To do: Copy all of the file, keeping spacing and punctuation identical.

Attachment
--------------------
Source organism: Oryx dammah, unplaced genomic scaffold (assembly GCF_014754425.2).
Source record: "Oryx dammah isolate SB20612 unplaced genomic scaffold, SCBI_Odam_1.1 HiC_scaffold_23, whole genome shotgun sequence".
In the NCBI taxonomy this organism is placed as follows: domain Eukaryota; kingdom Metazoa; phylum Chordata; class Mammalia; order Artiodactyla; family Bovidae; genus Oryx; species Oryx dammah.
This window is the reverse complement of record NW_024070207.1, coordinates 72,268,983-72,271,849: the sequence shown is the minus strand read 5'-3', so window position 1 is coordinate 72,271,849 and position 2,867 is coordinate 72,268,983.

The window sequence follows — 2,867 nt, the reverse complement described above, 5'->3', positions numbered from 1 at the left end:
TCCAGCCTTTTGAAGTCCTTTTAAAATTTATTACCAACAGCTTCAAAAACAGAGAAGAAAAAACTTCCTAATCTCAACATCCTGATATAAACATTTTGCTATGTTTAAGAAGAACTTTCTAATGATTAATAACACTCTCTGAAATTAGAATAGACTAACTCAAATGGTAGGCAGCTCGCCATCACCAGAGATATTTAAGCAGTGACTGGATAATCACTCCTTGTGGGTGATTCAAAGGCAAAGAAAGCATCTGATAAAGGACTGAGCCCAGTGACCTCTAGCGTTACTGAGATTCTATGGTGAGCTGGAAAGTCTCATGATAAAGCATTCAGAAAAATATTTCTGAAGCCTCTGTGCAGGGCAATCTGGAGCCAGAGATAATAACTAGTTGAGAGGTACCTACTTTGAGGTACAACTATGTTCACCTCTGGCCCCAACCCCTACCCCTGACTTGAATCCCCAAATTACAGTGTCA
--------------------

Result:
Source organism: Oryx dammah, unplaced genomic scaffold (assembly GCF_014754425.2).
Source record: "Oryx dammah isolate SB20612 unplaced genomic scaffold, SCBI_Odam_1.1 HiC_scaffold_23, whole genome shotgun sequence".
In the NCBI taxonomy this organism is placed as follows: domain Eukaryota; kingdom Metazoa; phylum Chordata; class Mammalia; order Artiodactyla; family Bovidae; genus Oryx; species Oryx dammah.
This window is the reverse complement of record NW_024070207.1, coordinates 72,268,983-72,271,849: the sequence shown is the minus strand read 5'-3', so window position 1 is coordinate 72,271,849 and position 2,867 is coordinate 72,268,983.

The window sequence follows — 2,867 nt, the reverse complement described above, 5'->3', positions numbered from 1 at the left end:
TCCAGCCTTTTGAAGTCCTTTTAAAATTTATTACCAACAGCTTCAAAAACAGAGAAGAAAAAACTTCCTAATCTCAACATCCTGATATAAACATTTTGCTATGTTTAAGAAGAACTTTCTAATGATTAATAACACTCTCTGAAATTAGAATAGACTAACTCAAATGGTAGGCAGCTCGCCATCACCAGAGATATTTAAGCAGTGACTGGATAATCACTCCTTGTGGGTGATTCAAAGGCAAAGAAAGCATCTGATAAAGGACTGAGCCCAGTGACCTCTAGCGTTACTGAGATTCTATGGTGAGCTGGAAAGTCTCATGATAAAGCATTCAGAAAAATATTTCTGAAGCCTCTGTGCAGGGCAATCTGGAGCCAGAGATAATAACTAGTTGAGAGGTACCTACTTTGAGGTACAACTATGTTCACCTCTGGCCCCAACCCCTACCCCTGACTTGAATCCCCAAATTACAGTGTCA